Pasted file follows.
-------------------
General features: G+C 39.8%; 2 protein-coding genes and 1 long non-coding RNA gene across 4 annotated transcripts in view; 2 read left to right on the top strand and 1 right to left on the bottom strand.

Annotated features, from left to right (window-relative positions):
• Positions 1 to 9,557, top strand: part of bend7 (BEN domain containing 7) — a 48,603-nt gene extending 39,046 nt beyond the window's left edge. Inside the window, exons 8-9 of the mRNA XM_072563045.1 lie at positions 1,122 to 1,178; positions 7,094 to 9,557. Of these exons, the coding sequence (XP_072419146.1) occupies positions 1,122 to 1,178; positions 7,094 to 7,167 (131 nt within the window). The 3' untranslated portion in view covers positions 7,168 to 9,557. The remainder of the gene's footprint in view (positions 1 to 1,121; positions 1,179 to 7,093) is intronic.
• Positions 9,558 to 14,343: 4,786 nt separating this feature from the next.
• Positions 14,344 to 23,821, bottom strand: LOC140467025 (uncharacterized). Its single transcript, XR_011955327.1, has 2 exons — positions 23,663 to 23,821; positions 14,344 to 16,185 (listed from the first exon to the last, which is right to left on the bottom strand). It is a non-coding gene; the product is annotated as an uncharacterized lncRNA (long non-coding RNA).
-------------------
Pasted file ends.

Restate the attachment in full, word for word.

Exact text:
General features: G+C 39.8%; 2 protein-coding genes and 1 long non-coding RNA gene across 4 annotated transcripts in view; 2 read left to right on the top strand and 1 right to left on the bottom strand.

Annotated features, from left to right (window-relative positions):
• Positions 1 to 9,557, top strand: part of bend7 (BEN domain containing 7) — a 48,603-nt gene extending 39,046 nt beyond the window's left edge. Inside the window, exons 8-9 of the mRNA XM_072563045.1 lie at positions 1,122 to 1,178; positions 7,094 to 9,557. Of these exons, the coding sequence (XP_072419146.1) occupies positions 1,122 to 1,178; positions 7,094 to 7,167 (131 nt within the window). The 3' untranslated portion in view covers positions 7,168 to 9,557. The remainder of the gene's footprint in view (positions 1 to 1,121; positions 1,179 to 7,093) is intronic.
• Positions 9,558 to 14,343: 4,786 nt separating this feature from the next.
• Positions 14,344 to 23,821, bottom strand: LOC140467025 (uncharacterized). Its single transcript, XR_011955327.1, has 2 exons — positions 23,663 to 23,821; positions 14,344 to 16,185 (listed from the first exon to the last, which is right to left on the bottom strand). It is a non-coding gene; the product is annotated as an uncharacterized lncRNA (long non-coding RNA).